A survivor of child abuse knows that their self esteem bucket had holes punched all over it…Some of their buckets were run over by a semi-truck and trailer. Some abuse survivors can still hear the ‘beep, beep, beep’ of that truck backing up. Words like what Pavelka mentions for his toolbox seem like a foreign language.
Fill Up Your Self Esteem Tank
It is your responsibility to keep your self esteem tank full. Recognize this and do something everyday to top it up: laugh, take exercise, sing, go see someone who motivates you, read a great book.
A large portion of my counseling time was spent learning what self esteem meant and how to recognize it if it bit me on the butt. My counselor kindly explained that I had none except when it came to fixing computers. He helped me recognize that I felt good about one aspect of my life. He then encouraged that feeling to other parts of my life.
Here is a fairly decent definition of self-esteem: accurate self-knowledge and respect for who you are. (https://www.psychologytoday.com/basics/self-esteem)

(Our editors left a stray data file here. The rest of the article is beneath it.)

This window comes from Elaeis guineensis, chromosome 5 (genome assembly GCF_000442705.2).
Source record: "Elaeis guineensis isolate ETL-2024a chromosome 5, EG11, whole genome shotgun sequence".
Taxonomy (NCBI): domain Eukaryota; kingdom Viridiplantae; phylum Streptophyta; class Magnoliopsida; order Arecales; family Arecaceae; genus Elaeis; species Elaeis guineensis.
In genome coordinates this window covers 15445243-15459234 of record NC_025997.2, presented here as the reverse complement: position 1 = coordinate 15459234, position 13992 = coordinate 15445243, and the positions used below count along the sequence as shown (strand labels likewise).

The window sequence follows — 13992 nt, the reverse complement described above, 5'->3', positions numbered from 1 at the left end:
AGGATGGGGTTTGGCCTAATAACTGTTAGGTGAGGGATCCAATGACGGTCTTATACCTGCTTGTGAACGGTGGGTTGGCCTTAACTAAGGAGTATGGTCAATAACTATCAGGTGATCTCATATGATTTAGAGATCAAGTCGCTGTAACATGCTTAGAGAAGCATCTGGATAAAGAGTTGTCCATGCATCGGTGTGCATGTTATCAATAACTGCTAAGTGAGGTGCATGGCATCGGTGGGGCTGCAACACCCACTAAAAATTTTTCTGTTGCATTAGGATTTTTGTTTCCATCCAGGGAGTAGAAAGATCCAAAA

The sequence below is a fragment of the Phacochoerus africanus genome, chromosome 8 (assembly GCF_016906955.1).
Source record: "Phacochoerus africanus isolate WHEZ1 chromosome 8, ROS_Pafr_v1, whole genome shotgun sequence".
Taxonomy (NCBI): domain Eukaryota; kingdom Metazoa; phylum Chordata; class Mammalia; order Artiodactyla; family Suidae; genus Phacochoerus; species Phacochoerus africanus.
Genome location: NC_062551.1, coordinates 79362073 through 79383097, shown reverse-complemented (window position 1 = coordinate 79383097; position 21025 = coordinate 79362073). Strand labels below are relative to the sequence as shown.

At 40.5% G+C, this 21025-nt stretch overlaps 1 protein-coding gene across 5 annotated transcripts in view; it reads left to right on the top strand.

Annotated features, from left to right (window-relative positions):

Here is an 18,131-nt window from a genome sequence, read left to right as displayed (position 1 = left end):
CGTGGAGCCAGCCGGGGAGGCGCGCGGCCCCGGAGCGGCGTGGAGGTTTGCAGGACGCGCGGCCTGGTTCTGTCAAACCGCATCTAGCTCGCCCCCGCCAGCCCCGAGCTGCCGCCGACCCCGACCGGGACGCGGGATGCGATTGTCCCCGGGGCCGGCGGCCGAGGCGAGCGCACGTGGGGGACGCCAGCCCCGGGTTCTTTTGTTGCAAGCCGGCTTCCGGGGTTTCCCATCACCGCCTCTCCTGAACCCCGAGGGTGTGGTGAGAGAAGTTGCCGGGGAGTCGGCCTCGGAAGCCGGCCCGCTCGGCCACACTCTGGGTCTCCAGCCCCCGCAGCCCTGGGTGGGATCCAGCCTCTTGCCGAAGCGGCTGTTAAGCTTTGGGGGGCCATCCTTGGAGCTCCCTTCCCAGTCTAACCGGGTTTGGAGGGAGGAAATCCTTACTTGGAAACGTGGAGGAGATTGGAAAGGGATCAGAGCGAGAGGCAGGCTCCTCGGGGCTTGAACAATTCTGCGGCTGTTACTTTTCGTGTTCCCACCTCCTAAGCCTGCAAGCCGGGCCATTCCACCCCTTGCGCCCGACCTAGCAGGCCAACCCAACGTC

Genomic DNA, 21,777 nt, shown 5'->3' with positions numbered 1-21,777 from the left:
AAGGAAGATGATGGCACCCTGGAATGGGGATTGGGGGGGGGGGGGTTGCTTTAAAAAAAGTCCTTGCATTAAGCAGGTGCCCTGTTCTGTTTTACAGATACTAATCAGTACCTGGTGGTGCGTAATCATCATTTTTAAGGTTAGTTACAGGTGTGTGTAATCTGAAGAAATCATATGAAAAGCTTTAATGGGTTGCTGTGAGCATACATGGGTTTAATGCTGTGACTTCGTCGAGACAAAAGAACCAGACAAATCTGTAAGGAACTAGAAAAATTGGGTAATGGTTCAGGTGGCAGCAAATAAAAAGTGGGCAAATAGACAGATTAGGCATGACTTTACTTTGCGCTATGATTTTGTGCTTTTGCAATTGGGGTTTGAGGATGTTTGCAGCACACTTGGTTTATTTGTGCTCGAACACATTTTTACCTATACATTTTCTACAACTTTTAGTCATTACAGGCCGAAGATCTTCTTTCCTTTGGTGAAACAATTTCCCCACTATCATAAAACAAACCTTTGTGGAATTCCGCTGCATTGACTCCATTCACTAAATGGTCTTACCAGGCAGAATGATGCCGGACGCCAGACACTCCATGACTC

Self acceptance is at the center of self- esteem. Learning to love myself was a massive challenge. I didn’t like myself so the thought of thinking myself as good at anything was a major struggle. He started with my acceptance that I am good at fixing computers. He then expanded it to I am a kind person. I pick up worms off the sidewalk after it rains. It was a silly example but it got me to think differently about myself. One of the first steps to healing was and continues to be self acceptance. I then can build self-esteem. There are literally hundreds of books, articles and web pages on this one subject. Many of them contradict each other. I am not surprised. People respond to different ways of approaching this issue. What builds one persons self esteem doesn’t do much for someone else. I also learned that self-esteem is an inside job. I cannot go to the store, counseling, or doctor office and ask for 10 ounces of self-esteem. I kept seeking praise from outside myself, it put a temporary bandage on a gushing wound. I learned as a child, “Love your neighbor, as thyself.” I need to care for myself as much as I care for other people. My counselor challenged me with the thought that I cannot love others more than I love myself. It was an unsettling thought. I love my husband and my children. I didn’t want to feel about them the way I felt about myself. It pushed me hard to wake up to how I feel about and treat myself. My counselor started with the 5/50 project. Do kind things for other people every day that take no more than 5 minutes and cost less than 50 cents. Self knowledge and recognizing I do kind things was the beginning. Warm fuzzy box started before counseling. The idea came from SHE Side-track Home Executive, a book I read on how to get organized in my home. https://www.amazon.com/Sidetracked-Home-Executives-TM-Paradise/dp/0446677671 The authors presented the idea of a warm fuzzy box to remind myself that good things happen, that I do good things. Another book that my daughter gave me was “How Full is your Bucket?” https://www.amazon.com/How-Full-Your-Bucket-Rath/dp/1595620036/ I worked on this problem for years. For me, it took counseling to tear out my corrupt foundation that I was taught as a child: I was bad, I made my mother mad, I made her angry because I woke her up, I couldn’t keep my mother happy, I was a bad girl so must be punished….all these lies had to be ripped out and I needed new programing at the core of myself. This took radical change of thinking about myself. I am a work in progress. Every day I need, that is the correct word NEED, to do things that build my positive self image. I need to enhance my self esteem by whatever methods work for me. I need to love myself as much as I love others. Some of the changes that I made….give myself credit when I do something good. Change how I talk to and about myself. Accept compliments. Allow myself to feel happy for no particular reason. Do something I enjoy. I am changing. I am still a work in progress but the first step to long term change is accepting where I am so I can make plans for where I am going to go.